I remember the first time I experienced the paradigm shift when it came to pain management. Sometime around the late nineties while I was on call, I received a phone call from a floor nurse stating that a patient that had their ankle operated on that day by another surgeon was having increased pain that was not controlled by the pain medication that had been ordered. As I had been doing for many years, I inquired as to what procedure was done, what pain meds were ordered, any allergies, any associated symptoms such as numbness or tingling and, most important, whether the patient had a splint on with tight bandages.
More often than not in the past, this simple inquiry revealed that there was an identifiable, correctable reason for the patient’s pain and the proper course of action would be to correct the problem — in this case to loosen the tight bandages. Just changing the pain medication was the last thing I did and for years it worked well, but this time it was different.
The nurse insisted on repeating to me that the patient’s pain was “10 out of 10.” I insisted that I understood that the patient was in pain but that it was necessary to “listen to the message not just shoot the messenger” and try to loosen the dressings first then call back if that did not work. Clearly annoyed, the nurse just hung up.
Several days later, I ran into the surgeon who was clearly upset. He told me that apparently instead of loosening the dressings the nurse called her supervisor who contacted the hospitalist who ordered stronger pain meds. The next day on rounds surgeon found the patient’s leg grossly swollen, dusky and almost developing a compartment syndrome, a very dangerous condition where the patient could have lost their leg. He then told me that what happened was that the hospital staff had been re-directed to be more aggressive in treating pain and that they were following new guidelines which included the “pain scales” and now labeling pain as a “fifth vital sign.” I thought he was kidding. How can be pain levels be considered a vital sign when there is no objective way to measure it like a heart rate or blood pressure? He just shrugged his shoulders.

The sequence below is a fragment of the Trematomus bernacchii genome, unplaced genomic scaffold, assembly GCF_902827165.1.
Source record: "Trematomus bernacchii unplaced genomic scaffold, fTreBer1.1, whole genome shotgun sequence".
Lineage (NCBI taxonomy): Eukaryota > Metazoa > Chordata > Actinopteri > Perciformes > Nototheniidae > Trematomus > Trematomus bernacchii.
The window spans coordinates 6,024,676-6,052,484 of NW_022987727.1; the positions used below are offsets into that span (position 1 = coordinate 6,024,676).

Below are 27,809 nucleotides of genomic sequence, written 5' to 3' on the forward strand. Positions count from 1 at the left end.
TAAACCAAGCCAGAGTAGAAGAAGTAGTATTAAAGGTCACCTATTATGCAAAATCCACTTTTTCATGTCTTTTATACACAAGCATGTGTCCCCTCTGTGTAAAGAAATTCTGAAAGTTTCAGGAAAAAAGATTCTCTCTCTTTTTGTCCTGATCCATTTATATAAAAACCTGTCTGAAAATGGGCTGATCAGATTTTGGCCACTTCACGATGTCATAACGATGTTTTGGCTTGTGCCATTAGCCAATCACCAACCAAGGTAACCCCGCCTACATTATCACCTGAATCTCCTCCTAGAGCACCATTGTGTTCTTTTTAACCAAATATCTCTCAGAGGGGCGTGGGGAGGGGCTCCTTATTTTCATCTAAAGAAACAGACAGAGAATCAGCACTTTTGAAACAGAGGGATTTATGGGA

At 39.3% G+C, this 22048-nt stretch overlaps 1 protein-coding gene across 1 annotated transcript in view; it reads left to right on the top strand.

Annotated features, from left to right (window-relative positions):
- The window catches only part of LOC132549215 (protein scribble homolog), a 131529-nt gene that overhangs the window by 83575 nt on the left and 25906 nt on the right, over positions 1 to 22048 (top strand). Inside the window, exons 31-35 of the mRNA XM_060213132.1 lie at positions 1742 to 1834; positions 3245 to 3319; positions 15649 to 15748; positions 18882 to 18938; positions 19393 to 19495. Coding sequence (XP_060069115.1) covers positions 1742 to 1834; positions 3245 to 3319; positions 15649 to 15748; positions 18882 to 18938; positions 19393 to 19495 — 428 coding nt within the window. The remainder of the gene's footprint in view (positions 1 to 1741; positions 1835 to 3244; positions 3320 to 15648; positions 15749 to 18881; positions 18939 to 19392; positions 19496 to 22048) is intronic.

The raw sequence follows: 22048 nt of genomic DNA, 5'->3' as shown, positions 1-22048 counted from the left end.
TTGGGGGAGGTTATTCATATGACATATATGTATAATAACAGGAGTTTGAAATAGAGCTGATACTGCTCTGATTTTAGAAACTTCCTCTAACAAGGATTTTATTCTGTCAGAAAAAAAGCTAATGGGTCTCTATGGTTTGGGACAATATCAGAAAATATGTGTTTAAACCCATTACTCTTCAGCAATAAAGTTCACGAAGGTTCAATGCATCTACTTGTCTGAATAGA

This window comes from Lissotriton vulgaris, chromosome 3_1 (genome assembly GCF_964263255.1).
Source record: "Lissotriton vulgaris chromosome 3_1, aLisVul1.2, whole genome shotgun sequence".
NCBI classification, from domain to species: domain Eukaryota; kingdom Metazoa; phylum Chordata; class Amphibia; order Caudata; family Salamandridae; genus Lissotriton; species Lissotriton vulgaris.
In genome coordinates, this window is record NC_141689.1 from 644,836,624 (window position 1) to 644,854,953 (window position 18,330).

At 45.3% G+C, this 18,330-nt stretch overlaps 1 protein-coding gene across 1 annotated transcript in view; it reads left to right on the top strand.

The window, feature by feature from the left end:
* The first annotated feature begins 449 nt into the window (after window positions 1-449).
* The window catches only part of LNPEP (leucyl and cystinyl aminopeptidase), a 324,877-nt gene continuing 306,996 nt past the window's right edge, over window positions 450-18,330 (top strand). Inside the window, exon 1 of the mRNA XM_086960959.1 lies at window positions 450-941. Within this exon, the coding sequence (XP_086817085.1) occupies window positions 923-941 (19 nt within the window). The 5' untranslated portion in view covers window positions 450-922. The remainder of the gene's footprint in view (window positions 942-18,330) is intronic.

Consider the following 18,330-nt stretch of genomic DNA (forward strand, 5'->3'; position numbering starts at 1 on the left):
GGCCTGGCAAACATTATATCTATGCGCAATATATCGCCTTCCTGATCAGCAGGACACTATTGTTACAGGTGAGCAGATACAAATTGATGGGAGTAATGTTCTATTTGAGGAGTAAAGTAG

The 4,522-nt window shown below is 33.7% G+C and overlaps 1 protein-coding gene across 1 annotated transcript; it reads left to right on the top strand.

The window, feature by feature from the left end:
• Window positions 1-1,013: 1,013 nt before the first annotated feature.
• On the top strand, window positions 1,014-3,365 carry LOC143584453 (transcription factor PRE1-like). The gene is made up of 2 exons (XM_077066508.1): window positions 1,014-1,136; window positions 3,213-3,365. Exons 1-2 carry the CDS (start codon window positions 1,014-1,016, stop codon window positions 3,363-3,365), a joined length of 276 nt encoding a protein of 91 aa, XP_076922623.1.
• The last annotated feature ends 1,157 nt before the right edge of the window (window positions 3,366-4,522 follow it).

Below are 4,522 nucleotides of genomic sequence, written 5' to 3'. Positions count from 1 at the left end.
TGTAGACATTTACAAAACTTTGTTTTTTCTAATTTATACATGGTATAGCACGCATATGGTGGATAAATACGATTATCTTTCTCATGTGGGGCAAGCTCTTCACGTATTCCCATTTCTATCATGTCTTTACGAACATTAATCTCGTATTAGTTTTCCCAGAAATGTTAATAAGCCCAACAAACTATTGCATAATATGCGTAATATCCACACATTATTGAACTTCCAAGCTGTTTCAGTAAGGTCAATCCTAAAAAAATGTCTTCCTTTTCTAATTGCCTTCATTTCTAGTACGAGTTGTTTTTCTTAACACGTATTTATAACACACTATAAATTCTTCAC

At first, I thought this be an isolated incident but no. Everything changed afterwards, and a very uneasy balance between the hospital staff and administration was created, with the nursing staff caught in the middle. The administration said they had to do this because it was a new protocol they were being forced to follow. Also, it was around this time that I was first told about the concept of patient satisfaction which greatly aggravated the problem.
The first lawsuits for “undertreating pain” sent shock waves. I and many of the staff went so far as to order that no hospitalists were to write orders for my patients. The more experienced nurses realized the folly and were on our side, but the younger nurses were very frustrated receiving a lot of conflicting orders. This was one reason for a high rate of turnover in the nursing staff.
The disease quickly spread to the outpatient setting. Physicians writing prescriptions for narcotics for an arthritic knee when a simple injection would do. Physicians succumbing to the pressure to have high patient satisfaction scores by taking the easy road of just renewing narcotics. ERs who before would only give a couple of days of pain meds would now write for over a week which delayed the patient’s follow-up in our office making treatment that much more difficult.
The only ones that seemed to benefit were the physicians who developed the specialty of pain management, but one big reason why was that patients were being referred there first when they could have been referred to a physician who actually could find and correct the source of the pain.
One day, I saw two patients who were referred to me after being on narcotics for a very long time for conditions that could have been corrected early. By itself, this was not unusual and was occurring with increasing frequency but after offering every other reasonable treatment other than just renewing the meds these two patients left my office very angry and threatened my staff.
Now we are in the middle of what should have been a totally predictable “crisis.” Accusations and blame are swirling about but not correcting the problem.
I place the blame where it started. Those, no matter how well intended, who convinced themselves and had the power to pressure others that pain was a disease onto itself, not what it really is: a symptom. If health care has any hope of getting a handle on this crisis, then we have to go back to a time when physicians first determined why their patients have pain instead of just shooting the messenger. While we’re at it get rid of pain scales, fifth vital signs, and anonymous patient satisfaction scores. If we have not learned by now that these have caused more problems than they have solved, I don’t know what will.
Thomas D. Guastavino is an orthopedic surgeon.
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